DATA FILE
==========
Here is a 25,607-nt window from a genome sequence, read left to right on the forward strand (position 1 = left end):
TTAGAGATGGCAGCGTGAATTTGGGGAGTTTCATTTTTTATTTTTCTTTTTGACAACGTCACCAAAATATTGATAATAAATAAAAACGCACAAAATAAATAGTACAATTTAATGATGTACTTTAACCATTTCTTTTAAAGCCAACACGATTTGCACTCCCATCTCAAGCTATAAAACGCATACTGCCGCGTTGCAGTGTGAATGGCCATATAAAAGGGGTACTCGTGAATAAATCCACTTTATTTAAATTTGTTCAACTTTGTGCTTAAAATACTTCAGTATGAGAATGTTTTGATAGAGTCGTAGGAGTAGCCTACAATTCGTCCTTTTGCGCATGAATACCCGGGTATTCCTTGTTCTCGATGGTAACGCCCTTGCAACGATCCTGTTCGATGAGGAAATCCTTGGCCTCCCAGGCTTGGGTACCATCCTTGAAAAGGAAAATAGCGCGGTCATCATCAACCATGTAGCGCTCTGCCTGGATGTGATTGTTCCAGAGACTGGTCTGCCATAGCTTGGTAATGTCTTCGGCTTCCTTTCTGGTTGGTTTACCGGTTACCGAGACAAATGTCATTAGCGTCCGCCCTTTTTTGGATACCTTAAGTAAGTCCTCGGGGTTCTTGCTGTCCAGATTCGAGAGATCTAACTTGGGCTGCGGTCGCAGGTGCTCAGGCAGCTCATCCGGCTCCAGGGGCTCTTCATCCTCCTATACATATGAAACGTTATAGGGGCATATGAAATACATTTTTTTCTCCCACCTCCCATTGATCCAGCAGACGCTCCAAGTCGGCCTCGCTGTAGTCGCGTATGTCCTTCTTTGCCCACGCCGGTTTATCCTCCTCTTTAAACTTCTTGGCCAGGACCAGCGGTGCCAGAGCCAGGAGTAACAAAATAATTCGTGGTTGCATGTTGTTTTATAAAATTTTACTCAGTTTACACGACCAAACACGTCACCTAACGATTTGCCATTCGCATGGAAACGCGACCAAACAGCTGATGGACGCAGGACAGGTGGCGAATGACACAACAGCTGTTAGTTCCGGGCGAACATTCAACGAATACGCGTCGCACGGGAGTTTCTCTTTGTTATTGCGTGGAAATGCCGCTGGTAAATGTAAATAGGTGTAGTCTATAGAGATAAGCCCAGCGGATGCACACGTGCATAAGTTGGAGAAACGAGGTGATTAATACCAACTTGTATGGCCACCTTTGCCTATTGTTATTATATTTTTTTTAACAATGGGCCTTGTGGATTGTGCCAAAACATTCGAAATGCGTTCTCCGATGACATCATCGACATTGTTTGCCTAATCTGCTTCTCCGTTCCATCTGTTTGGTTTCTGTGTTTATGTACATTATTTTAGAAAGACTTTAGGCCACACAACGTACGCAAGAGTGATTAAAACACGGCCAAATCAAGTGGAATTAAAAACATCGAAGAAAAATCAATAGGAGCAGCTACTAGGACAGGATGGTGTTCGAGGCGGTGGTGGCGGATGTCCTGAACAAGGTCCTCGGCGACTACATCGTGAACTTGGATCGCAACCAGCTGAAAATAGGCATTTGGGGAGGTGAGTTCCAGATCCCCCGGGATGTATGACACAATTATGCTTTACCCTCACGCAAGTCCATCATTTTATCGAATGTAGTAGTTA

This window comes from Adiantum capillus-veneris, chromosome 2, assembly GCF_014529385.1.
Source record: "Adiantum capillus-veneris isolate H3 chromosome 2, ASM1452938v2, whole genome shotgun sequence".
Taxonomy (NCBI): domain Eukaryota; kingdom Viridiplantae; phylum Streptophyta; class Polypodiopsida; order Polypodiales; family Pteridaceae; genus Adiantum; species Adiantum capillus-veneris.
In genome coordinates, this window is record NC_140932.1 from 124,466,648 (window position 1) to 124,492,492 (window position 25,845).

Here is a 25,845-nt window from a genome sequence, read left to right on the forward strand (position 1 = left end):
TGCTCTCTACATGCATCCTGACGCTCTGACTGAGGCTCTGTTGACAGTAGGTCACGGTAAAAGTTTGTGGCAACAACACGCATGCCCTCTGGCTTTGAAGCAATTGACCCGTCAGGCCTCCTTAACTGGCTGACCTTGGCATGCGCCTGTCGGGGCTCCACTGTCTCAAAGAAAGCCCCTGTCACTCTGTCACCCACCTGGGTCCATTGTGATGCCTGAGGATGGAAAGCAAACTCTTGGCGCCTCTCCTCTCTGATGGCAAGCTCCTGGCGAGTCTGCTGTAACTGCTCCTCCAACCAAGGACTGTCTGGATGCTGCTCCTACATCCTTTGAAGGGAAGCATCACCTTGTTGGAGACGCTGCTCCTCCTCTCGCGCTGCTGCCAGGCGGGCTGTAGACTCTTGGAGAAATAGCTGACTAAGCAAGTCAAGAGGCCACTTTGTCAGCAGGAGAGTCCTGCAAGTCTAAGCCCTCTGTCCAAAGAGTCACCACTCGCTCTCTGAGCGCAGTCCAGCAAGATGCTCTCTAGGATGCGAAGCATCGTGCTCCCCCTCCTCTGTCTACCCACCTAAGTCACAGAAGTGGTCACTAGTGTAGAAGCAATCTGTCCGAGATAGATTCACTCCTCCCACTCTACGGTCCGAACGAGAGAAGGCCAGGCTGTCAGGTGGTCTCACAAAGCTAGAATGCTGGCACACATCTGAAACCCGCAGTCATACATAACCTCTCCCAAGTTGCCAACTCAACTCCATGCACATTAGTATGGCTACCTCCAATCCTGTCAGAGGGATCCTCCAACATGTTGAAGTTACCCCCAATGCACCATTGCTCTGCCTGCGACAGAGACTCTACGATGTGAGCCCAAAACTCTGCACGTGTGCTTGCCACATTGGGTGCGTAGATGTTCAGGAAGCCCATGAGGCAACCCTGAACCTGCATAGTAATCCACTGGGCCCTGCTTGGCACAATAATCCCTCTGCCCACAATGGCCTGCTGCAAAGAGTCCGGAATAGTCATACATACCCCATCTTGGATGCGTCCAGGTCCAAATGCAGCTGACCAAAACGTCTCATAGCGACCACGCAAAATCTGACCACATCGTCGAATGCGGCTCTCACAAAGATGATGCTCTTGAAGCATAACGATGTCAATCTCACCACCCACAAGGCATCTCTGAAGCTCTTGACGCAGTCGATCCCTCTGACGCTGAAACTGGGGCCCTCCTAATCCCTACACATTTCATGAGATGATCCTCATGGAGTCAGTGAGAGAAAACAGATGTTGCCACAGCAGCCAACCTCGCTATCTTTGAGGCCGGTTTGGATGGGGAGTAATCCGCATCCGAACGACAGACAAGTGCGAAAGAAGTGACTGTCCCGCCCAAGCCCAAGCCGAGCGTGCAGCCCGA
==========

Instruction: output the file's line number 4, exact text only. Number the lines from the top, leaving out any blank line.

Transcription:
Source record: "Adiantum capillus-veneris isolate H3 chromosome 2, ASM1452938v2, whole genome shotgun sequence".